Durban Climate Change Conference Averts Collapse, Negotiations on New Treaty Delayed

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Posted Dec. 14, 2011

Interview with Daphne Wysham, , co-director of the Institute for Policy Studies’ Sustainable Energy and Economy Network, conducted by Scott Harris

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As the 17th Conference of the United Nations Framework Convention on Climate Change in Durban, South Africa concluded on Dec. 11, many environmental activists were disappointed with the results, but relieved that the talks hadn’t collapsed. With the 1997 Kyoto protocol treaty on global warming set to expire, the conference in Durban was tasked with negotiating an agreed-upon path toward developing a new international treaty that will control greenhouse gas emissions.

Negotiators from the European Union argued for a legally binding treaty that would cover the entire world, including developing nations that had been exempt under Kyoto. The 11th hour agreement hammered out in Durban pledged to work toward a new global treaty by 2015, but due to objections from India and China, the legal force of such an agreement remains ambiguous. Negotiators in Durban also established a $100 billion Green Climate Fund to assist poor nations in adapting to climate change and reduce their carbon dioxide emissions. But the source of the money for the fund has not yet been settled.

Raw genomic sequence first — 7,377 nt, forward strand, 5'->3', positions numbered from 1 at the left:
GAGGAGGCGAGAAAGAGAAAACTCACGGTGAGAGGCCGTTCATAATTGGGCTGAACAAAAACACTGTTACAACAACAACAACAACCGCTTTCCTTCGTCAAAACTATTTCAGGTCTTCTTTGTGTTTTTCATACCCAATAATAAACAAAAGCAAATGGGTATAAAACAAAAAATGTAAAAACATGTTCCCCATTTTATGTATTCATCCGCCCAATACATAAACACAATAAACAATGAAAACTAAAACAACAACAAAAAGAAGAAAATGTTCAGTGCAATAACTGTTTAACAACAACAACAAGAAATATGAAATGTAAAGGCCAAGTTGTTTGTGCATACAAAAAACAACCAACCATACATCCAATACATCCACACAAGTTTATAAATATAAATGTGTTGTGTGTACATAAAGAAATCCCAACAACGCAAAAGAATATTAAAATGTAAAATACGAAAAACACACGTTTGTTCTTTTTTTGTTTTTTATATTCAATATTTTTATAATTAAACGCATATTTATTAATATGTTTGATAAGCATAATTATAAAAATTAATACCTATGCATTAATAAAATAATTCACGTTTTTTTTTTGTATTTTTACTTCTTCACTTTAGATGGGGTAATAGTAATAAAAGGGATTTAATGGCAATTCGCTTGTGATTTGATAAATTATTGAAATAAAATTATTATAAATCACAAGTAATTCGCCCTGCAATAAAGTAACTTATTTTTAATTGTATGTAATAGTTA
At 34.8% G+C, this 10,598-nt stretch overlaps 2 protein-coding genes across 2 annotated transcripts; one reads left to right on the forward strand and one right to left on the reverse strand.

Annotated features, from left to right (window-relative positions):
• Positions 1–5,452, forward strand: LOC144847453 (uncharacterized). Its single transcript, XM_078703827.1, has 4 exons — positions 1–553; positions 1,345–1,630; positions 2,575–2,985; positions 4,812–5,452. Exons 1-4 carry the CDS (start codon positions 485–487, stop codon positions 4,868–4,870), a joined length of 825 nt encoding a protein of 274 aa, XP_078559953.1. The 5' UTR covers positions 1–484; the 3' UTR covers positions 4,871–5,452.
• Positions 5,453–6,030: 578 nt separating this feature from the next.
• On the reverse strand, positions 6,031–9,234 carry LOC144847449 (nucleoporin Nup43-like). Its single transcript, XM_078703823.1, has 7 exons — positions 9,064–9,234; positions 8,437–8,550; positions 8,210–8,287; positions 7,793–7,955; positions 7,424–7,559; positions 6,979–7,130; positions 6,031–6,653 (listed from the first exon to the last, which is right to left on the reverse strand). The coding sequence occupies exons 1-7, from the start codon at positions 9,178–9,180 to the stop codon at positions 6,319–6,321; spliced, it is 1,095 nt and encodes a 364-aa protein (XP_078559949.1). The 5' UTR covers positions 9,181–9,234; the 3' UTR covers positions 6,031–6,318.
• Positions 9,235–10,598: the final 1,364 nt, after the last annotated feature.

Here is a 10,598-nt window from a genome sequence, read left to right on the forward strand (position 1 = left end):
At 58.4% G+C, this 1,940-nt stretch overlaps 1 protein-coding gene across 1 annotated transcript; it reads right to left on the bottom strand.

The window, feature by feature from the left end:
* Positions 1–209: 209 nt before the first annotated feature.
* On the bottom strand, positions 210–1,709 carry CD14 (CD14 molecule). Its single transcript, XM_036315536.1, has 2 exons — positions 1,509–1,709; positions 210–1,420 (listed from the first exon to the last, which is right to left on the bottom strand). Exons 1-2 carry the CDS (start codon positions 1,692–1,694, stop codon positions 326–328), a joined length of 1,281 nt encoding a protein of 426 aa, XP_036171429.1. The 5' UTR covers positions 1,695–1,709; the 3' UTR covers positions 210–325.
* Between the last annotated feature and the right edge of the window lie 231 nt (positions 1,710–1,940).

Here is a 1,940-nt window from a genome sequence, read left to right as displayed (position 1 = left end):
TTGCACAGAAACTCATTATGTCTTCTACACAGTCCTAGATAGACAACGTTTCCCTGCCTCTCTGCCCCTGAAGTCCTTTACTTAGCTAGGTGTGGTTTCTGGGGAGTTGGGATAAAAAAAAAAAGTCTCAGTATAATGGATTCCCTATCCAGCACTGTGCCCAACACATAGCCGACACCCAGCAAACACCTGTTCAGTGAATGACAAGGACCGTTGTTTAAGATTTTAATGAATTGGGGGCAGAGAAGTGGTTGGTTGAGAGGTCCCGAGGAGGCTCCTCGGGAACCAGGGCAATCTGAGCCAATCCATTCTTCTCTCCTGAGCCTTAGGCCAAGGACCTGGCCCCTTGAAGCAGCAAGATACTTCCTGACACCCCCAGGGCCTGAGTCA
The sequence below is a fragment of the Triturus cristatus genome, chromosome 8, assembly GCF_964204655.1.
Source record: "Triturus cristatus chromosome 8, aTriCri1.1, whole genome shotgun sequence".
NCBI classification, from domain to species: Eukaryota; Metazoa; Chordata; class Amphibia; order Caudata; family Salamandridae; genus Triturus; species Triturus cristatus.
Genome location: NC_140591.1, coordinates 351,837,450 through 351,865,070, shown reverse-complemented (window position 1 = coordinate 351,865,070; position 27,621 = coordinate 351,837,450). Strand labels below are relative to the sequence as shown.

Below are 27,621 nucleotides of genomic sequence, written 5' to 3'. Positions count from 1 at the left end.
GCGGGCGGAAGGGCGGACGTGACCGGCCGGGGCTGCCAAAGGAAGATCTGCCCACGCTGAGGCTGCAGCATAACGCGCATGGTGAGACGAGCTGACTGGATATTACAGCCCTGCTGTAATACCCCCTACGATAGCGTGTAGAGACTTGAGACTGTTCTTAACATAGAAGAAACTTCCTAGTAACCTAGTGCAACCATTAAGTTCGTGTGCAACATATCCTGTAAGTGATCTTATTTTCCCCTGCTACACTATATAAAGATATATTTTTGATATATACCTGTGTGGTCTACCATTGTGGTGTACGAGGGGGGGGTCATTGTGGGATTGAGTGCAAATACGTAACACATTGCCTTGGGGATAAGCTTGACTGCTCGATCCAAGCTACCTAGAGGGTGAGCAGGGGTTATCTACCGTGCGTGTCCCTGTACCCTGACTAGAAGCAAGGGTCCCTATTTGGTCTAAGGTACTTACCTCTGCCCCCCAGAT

While there was progress in some areas, leading scientists are alarmed that the conference in Durban failed to agree on any plan to dramatically cut emissions necessary to avoid the future destructive effects of global warming. Between The Lines’ Scott Harris spoke with Daphne Wysham, co-director of the Institute for Policy Studies’ Sustainable Energy and Economy Network. She summarizes the outcome of the U.N. Durban conference and the role the Obama administration played in the climate talks.

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